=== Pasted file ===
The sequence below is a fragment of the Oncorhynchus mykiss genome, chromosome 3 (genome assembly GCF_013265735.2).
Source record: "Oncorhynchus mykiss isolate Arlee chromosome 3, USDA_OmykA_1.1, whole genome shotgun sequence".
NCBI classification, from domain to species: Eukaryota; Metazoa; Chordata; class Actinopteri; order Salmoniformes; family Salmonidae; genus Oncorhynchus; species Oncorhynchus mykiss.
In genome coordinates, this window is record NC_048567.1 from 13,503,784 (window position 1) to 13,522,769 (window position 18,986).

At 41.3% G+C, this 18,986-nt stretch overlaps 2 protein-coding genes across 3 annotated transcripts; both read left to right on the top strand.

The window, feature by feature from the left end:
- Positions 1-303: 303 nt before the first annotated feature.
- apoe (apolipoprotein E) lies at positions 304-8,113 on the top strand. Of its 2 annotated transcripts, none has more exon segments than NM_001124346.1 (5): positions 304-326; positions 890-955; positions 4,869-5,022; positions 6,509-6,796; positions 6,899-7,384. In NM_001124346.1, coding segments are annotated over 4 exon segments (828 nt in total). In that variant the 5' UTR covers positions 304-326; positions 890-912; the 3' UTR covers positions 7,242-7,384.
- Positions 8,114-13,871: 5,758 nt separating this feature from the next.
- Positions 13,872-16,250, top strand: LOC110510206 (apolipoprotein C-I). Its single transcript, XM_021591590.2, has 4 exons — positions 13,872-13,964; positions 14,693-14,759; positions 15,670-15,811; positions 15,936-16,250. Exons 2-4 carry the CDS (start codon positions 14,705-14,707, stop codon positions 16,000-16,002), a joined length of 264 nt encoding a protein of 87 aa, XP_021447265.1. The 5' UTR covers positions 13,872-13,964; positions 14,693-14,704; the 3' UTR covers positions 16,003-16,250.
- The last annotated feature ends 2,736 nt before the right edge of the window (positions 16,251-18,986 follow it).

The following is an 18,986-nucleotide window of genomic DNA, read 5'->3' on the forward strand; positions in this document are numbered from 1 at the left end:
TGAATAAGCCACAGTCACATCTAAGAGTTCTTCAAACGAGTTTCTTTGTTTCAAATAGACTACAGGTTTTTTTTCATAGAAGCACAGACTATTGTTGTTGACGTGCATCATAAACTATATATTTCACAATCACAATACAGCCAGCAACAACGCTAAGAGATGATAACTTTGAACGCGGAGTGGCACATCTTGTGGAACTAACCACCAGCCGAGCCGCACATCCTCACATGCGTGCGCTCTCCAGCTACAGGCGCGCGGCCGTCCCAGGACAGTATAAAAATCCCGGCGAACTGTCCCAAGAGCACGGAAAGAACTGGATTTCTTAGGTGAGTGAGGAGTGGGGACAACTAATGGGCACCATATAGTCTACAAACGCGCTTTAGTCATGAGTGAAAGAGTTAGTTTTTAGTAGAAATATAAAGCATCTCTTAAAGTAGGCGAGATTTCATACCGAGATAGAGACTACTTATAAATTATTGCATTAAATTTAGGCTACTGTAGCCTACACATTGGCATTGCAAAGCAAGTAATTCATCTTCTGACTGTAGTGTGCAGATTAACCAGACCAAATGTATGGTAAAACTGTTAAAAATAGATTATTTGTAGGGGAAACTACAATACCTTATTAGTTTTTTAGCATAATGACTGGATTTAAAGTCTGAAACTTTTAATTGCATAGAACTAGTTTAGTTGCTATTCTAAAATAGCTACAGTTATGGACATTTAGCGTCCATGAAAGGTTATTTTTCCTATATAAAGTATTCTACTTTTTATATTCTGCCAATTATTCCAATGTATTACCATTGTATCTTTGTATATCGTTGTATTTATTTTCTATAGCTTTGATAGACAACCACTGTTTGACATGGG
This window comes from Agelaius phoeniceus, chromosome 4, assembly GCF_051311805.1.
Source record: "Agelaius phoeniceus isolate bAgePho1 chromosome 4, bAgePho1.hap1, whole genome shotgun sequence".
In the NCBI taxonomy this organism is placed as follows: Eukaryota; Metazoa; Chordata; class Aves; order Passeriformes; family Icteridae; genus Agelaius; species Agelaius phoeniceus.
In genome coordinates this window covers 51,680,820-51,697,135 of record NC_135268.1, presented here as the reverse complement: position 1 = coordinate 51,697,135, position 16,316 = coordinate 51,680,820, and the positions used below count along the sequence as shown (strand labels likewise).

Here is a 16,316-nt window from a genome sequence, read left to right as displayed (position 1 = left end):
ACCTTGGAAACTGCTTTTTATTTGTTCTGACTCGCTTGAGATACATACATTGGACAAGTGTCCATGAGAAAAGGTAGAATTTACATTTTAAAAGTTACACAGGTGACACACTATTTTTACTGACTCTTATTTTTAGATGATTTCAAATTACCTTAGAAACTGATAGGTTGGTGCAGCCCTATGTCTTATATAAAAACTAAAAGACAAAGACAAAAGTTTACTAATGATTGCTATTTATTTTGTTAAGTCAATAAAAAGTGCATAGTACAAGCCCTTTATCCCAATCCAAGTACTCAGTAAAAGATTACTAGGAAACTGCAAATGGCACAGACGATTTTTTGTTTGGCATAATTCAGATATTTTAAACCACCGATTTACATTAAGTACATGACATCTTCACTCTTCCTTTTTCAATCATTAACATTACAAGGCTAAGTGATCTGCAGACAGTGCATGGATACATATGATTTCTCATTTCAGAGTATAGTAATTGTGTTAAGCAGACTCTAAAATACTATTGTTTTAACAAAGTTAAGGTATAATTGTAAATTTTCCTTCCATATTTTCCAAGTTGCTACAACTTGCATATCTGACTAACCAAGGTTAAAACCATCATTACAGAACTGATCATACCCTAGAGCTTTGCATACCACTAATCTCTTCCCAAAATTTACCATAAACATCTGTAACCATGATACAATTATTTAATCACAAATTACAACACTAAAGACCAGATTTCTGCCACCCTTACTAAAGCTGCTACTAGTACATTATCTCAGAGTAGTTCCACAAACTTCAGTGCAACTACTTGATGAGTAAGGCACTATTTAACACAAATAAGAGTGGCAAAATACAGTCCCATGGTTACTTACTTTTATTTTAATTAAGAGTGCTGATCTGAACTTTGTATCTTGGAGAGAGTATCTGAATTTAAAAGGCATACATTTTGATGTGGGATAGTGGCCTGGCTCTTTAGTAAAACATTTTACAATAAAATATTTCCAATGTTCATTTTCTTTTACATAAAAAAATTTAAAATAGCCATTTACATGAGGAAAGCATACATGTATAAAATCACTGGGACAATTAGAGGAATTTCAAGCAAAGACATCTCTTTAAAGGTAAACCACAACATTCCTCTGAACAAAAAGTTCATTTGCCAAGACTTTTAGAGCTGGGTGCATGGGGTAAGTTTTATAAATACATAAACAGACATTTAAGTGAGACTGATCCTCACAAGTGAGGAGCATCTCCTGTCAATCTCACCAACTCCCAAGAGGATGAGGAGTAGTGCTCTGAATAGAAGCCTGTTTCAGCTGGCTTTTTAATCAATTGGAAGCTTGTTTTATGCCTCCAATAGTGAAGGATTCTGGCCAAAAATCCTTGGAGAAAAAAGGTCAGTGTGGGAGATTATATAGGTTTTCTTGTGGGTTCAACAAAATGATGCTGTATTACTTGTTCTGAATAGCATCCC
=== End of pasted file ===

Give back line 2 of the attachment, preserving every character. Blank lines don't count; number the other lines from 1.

Source record: "Oncorhynchus mykiss isolate Arlee chromosome 3, USDA_OmykA_1.1, whole genome shotgun sequence".